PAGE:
Mark Gregory pauses as he relives the time when he nearly died. His gaze trails off into the distance and words fail him as he ponders a past he prefers to keep behind closed doors.
Yet, he's willing to dredge up those painful events for a purpose.
The River Hill resident is marking a huge cancer-survival milestone by throwing a party Sept. 30 at the Ellicott City VFW Post for dozens of his closest friends and business associates. But it won't be just any party. It will be a fundraiser to benefit the American Cancer Society's Hope Lodge in Baltimore, a temporary residence for adults receiving outpatient cancer treatment, where he stayed decades ago.
Maybe it was the realization that he's beaten incredible odds — it's been 20 years since doctors handed him a death sentence — that finally spurred him to take action. Or maybe it was watching his only daughter get married in July that stirred deep-seated emotions.
"I only know that I've wanted to do something for Hope Lodge for a long time," he said.
His odyssey began in 1989 with a grotesquely swollen left eye. He was 35 and living in Prince George's County, where he grew up. His youngest brother's optometrist girlfriend, who is now his wife, persuaded him to see a doctor the next day. When that exam failed to find a cause, he was referred that afternoon for a CAT scan, which revealed a tumor on the membrane protecting his brain.
He underwent a craniotomy to have it removed, but when he was wheeled out of the operating room, Gregory was told by his neurosurgeon that "it wasn't what they thought it was after all" and an oncologist recommended radiation.
Again, someone he knew intervened. The family pediatrician heard about Gregory's story and referred him to a specialist in hematology and oncology at Johns Hopkins Hospital in Baltimore. There Gregory was told he had telltale signs of cancer and would undergo testing.
Finally, he learned he had multiple myeloma, a blood cancer that normally strikes people in their 60s and 70s and kills them within three years, according to Dr. Ephraim Fuchs, who was in the first month of a Hopkins fellowship.
"It began in his eye socket, but within a year it had spread into bones throughout his body," said Fuchs, now an associate professor of oncology at JHU School of Medicine. "The only known curative option was a bone marrow transplant."
After testing revealed that his brother Joe was a perfect match, Gregory starting shutting down his business in 1991. A second-generation photographer, he ran a private studio and was the sole support for his wife, Kathy, and the couple's three children under 6.
"I was going into the hospital in July, and I knew I may not be coming back," he said. When his close-knit circle of friends from his alma mater, Parkdale High School, heard what was happening, they organized a fundraiser to help offset future medical expenses and loss of income.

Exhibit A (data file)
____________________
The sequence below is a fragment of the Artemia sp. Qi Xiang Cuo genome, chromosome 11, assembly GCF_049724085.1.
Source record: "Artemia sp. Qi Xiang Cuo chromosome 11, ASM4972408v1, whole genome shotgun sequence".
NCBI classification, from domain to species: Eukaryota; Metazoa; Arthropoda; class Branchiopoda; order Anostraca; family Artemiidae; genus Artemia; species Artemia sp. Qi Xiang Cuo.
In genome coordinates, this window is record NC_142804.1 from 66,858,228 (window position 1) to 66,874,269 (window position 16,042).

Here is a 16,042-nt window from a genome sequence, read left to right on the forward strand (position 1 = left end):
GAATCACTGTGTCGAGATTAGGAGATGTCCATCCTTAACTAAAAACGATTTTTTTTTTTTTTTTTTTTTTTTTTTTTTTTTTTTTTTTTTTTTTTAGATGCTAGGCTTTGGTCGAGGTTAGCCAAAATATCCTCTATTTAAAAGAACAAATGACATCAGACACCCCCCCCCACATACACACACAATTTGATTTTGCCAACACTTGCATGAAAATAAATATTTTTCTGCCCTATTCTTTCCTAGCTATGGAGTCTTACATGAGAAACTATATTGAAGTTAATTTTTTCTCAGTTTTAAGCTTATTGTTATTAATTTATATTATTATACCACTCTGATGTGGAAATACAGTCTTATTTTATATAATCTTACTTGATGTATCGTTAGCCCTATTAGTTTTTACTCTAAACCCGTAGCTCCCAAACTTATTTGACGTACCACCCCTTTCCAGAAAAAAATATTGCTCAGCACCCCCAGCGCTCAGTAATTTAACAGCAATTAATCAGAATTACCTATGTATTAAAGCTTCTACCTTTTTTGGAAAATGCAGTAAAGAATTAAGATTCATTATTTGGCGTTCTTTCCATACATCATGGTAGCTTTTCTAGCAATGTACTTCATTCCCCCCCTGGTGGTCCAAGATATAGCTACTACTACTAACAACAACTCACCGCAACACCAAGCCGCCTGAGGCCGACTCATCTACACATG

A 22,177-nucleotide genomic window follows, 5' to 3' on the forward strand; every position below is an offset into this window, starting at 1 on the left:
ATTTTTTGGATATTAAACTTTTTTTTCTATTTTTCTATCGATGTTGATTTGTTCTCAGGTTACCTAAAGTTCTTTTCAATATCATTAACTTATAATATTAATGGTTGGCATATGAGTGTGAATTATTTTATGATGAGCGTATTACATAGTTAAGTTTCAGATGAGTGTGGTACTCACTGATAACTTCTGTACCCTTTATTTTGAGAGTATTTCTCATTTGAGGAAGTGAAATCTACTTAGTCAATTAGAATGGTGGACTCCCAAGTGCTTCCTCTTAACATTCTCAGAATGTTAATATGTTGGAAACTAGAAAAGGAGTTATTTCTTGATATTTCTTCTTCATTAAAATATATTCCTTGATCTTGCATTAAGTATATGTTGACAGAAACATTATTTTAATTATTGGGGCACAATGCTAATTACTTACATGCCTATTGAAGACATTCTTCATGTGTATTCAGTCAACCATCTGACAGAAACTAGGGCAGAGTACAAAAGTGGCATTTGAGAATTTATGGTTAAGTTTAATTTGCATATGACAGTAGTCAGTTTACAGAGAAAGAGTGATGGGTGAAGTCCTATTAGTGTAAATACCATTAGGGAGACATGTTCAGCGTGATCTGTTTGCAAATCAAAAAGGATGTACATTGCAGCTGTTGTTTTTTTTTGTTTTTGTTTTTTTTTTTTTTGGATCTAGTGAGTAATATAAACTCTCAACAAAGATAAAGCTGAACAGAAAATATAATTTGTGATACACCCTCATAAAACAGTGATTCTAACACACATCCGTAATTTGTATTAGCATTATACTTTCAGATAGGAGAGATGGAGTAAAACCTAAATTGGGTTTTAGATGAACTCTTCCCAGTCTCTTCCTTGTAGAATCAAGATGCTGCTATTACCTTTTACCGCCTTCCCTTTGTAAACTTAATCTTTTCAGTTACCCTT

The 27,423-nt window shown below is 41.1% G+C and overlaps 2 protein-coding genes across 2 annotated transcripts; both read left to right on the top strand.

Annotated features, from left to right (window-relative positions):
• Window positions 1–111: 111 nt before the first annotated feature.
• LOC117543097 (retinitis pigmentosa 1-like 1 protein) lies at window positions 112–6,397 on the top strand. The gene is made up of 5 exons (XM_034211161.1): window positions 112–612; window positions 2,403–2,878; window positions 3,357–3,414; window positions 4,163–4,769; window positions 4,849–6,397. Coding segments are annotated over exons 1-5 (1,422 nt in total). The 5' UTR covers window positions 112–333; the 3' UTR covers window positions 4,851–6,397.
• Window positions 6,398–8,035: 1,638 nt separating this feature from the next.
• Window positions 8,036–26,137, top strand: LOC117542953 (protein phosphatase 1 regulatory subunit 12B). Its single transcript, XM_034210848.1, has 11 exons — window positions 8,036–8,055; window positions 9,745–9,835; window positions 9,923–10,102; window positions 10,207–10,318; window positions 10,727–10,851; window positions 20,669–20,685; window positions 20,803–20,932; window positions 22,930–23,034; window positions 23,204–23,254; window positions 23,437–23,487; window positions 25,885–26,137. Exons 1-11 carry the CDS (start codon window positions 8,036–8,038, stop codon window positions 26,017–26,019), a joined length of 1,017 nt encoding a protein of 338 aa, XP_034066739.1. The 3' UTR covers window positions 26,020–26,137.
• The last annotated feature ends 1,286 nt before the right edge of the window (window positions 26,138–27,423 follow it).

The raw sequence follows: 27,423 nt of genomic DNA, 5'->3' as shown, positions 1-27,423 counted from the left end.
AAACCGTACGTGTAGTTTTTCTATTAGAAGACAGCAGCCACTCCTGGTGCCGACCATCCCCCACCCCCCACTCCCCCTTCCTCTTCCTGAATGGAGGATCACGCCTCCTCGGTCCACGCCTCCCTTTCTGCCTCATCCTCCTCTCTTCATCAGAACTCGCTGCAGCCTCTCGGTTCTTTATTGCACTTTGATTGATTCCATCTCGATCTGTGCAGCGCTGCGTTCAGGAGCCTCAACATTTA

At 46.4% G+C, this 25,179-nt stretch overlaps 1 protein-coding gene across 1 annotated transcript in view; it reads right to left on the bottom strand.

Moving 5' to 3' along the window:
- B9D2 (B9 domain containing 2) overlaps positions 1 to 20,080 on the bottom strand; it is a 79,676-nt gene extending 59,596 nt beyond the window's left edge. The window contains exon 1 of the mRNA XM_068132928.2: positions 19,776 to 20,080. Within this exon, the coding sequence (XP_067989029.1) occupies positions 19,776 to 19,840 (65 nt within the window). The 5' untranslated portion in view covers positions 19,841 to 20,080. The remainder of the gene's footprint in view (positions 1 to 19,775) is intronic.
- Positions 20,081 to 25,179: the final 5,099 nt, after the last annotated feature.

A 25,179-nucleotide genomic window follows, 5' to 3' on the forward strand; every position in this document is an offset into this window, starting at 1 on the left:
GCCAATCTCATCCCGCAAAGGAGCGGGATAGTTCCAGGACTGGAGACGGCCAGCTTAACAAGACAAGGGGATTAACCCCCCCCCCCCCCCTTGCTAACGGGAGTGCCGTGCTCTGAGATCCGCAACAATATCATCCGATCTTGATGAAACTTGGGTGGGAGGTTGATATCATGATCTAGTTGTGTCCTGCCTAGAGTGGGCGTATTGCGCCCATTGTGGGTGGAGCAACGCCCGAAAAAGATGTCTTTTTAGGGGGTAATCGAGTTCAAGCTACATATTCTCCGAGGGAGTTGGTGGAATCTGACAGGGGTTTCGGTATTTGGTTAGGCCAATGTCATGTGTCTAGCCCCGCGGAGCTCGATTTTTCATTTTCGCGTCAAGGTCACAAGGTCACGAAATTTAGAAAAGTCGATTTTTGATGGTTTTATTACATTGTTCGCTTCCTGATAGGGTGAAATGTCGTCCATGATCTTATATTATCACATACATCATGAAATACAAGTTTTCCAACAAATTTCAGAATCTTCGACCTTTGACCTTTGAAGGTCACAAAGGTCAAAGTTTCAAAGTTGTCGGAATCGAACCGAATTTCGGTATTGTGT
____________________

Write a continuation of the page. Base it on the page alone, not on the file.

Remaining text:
"That effort and their generosity kept my family from falling apart," he said. "I can never pay them back, but I can pay it forward."
During his 60-day stay at Hopkins, Gregory imagined his body producing white blood cells, which fight infection, and relied heavily on an optimistic outlook, a strong will and the power of prayer.
"People I didn't know were praying for me," he recalled. "I'm not into religion, which I feel is manmade. But I am spiritual, which I feel is universal."
Though it was difficult, he said he forced himself to "let go of everything but me. I was right at the edge and I knew I had to take care of myself or I wouldn't be able to pull myself back."
When his wife was finally allowed to bring their three young children for a visit, he worried whether his one-year-old son would even recognize him with his gaunt face and shaved head.
"When we made eye contact, he smiled," Gregory said, reliving one of the high points of those two long months. "Kathy and I sat with the kids in a grassy courtyard outside the lobby and for the first time I got to see Brian walk."
After the transplant and chemotherapy, Gregory's life was rocked yet again when doctors said he must remain within 30 minutes of the hospital as a condition of discharge or he could die trying to reach Hopkins for emergency care. That meant returning to his Prince George's County home was out of the question.
His rising panic was staunched when a counselor suggested he might be eligible to stay at the local Hope Lodge, which is located near the hospital on West Lexington Street.